Chief financial officers are getting creative about deciding what to invest in at a time when many U.S. companies are producing profits. To maintain those numbers—which stand at $2 trillion currently—while answering to activist investors, shareholders and financial analysts, CFOs are using a blend of old and new techniques, according to a CFO article.
“In a domestic economy that is potentially overripe and expanding at less than 3% a year, CFOs can’t just stick to standard operating procedure,” the article states.
They’re also grappling with changes to the ecosystem of capital investment, which is moving away from new machinery, manufacturing plants and other “hard” assets and toward research and development, staffing and software, the article adds. As a result, “budgets are less about updating old equipment and more about improving customer service, launching new products, securing corporate networks, and bolstering worker efficiency,” the article states.
To study potential investments, CFOs still use traditional capital planning techniques such as net present value (NPV), or the value in the present sum of money versus the future value, and internal rate of return (IRR), which also helps determine potential profitability by making the NPV from a project equal zero.
But they’re beginning to rely on new approaches, too.
Mark Partin, CFO at BlackLine, told the publication that “long-term capex decisions have gone the way of packaged software.” The accounting software firm has moved into a cloud-based software-as-a-service (SaaS) provider, the article adds. “Traditional capex has now been concentrated on cloud operations,” Partin said in the article. “I’m making short-term decisions on cloud applications—is this particular solution the right one to help us grow and invest in the right kind of people? Will it give us a return on our investment?”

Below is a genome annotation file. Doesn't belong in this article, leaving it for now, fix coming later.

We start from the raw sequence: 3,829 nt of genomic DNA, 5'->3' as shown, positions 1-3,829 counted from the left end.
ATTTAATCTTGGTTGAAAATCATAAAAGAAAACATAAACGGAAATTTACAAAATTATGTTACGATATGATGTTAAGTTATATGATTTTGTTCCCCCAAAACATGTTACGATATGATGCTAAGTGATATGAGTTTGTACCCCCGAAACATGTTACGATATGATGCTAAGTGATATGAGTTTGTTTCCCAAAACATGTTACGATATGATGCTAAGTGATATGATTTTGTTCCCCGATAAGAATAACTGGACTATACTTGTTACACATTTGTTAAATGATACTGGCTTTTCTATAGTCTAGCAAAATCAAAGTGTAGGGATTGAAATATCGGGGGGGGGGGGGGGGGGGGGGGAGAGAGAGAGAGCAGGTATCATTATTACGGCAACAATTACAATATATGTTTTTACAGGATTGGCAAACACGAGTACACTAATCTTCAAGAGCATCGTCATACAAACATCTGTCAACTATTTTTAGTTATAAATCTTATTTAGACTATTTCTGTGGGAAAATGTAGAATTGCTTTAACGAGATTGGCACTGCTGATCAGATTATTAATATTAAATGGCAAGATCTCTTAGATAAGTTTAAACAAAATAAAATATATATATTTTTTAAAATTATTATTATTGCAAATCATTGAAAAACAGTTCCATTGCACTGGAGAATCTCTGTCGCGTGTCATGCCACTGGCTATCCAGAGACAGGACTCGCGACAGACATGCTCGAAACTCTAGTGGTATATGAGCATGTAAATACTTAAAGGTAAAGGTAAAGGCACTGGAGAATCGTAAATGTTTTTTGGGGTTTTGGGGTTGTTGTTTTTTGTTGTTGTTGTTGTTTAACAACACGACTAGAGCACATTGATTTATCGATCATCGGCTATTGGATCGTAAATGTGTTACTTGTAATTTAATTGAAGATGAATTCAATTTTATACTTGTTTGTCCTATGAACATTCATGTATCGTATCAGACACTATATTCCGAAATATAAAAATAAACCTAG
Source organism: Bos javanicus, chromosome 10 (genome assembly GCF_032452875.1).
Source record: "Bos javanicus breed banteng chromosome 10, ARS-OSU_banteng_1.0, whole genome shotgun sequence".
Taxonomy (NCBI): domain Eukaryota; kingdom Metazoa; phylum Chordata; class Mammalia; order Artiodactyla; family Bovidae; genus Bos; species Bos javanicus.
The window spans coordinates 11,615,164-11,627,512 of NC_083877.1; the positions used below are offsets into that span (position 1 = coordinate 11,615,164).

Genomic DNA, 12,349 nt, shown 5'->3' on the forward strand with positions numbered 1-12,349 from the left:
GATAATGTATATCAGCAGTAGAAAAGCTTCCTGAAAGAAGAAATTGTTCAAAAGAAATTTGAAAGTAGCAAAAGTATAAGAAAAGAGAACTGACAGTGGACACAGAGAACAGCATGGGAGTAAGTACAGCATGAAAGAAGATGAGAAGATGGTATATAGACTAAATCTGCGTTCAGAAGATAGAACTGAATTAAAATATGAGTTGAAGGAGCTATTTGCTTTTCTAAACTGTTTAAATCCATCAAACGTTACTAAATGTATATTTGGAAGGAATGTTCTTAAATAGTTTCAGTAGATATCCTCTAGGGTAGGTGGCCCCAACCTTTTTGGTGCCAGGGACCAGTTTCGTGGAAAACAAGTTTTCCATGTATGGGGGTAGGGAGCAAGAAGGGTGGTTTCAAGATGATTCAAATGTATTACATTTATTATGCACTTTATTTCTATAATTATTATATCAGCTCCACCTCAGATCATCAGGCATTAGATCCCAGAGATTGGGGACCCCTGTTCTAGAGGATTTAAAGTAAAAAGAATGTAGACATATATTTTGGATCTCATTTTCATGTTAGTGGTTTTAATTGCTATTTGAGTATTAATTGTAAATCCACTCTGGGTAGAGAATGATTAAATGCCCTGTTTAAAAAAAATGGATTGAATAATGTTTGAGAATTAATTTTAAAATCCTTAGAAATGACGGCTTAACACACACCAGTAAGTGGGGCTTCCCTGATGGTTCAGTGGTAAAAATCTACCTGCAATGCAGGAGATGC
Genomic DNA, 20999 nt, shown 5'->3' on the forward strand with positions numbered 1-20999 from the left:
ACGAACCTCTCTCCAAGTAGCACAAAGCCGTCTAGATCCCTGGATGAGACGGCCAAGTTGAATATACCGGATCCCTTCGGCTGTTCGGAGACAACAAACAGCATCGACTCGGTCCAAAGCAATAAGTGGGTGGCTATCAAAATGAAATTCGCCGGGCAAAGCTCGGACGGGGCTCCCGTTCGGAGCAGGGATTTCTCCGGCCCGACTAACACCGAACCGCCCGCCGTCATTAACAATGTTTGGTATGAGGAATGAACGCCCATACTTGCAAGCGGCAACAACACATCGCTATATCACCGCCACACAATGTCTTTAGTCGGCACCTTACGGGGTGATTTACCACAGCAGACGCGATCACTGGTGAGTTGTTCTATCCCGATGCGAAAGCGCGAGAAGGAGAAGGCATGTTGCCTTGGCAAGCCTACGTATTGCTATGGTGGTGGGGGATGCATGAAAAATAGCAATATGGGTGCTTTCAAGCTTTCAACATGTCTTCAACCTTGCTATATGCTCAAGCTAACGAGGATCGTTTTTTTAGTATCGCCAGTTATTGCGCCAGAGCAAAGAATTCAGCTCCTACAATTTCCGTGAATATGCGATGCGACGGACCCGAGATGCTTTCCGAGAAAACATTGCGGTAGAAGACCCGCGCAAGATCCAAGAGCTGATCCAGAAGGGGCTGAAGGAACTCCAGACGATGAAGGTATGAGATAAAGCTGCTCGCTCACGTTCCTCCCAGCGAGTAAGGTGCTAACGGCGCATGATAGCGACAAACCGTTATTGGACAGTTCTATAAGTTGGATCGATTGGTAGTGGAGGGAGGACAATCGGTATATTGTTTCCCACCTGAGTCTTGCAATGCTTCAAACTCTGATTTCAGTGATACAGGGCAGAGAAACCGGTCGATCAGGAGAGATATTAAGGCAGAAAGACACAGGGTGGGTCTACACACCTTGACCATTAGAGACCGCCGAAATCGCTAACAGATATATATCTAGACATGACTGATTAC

Each of the company’s cloud providers signs up for annual terms as BlackLine shifts away from long-term commitments. Now, the company uses metrics such as the net promoter score, customer testimonials and reputation, not NPV at IRR.
The need to think fast is growing. To arrive at decisions quickly, Centage, which provides automated budgeting and forecasting software, uses a recurring revenue model with a predictable revenue stream, according to the article.
“If we strategically want to grow 40% this year, we look at the investments we need to make to support that; if we can’t afford the investments, we lower our growth goals,” Centage CFO John Orlando told the publication. That eliminates the need to look at each one’s IRR or NPV, “just the ROI,” he added.
To see this in action, consider the company’s adoption of Concur, an expense-reporting solution. Before using that, the Centage consulting team spent three to four hours a week reconciling expense reports, and now it happens in less than 30 minutes, saving 25 hours per week for people billing $250 an hour, the article states.
Long-term outlooks still matter, though. In looking at an enterprise resource planning system, which requires upfront capital investment, it’s hard to say what the market will look like in 10 years, making a SaaS product the clear choice, said Pegasystems CFO Ken Stillwell in the article.
“In making those decisions, Stillwell still performs a 15-year discounted cash flow (DCF), an analysis that projects the investment’s free cash flow into the future and then discounts this amount to arrive at a present-value estimate,” the article states.
The catch to all of this is that the investments that are hardest to measure—and riskiest—can be the most beneficial, the article adds.
“We don’t always pick the project the DCF says makes the most bottom-line sense,” Stillwell said. “If three potential capital projects break even from a DCF standpoint, meaning we shouldn’t invest in any of them, but one of the projects has considerable strategic upside, we’ll take it on. Even though we know we’ll lose money initially, we have to do it.”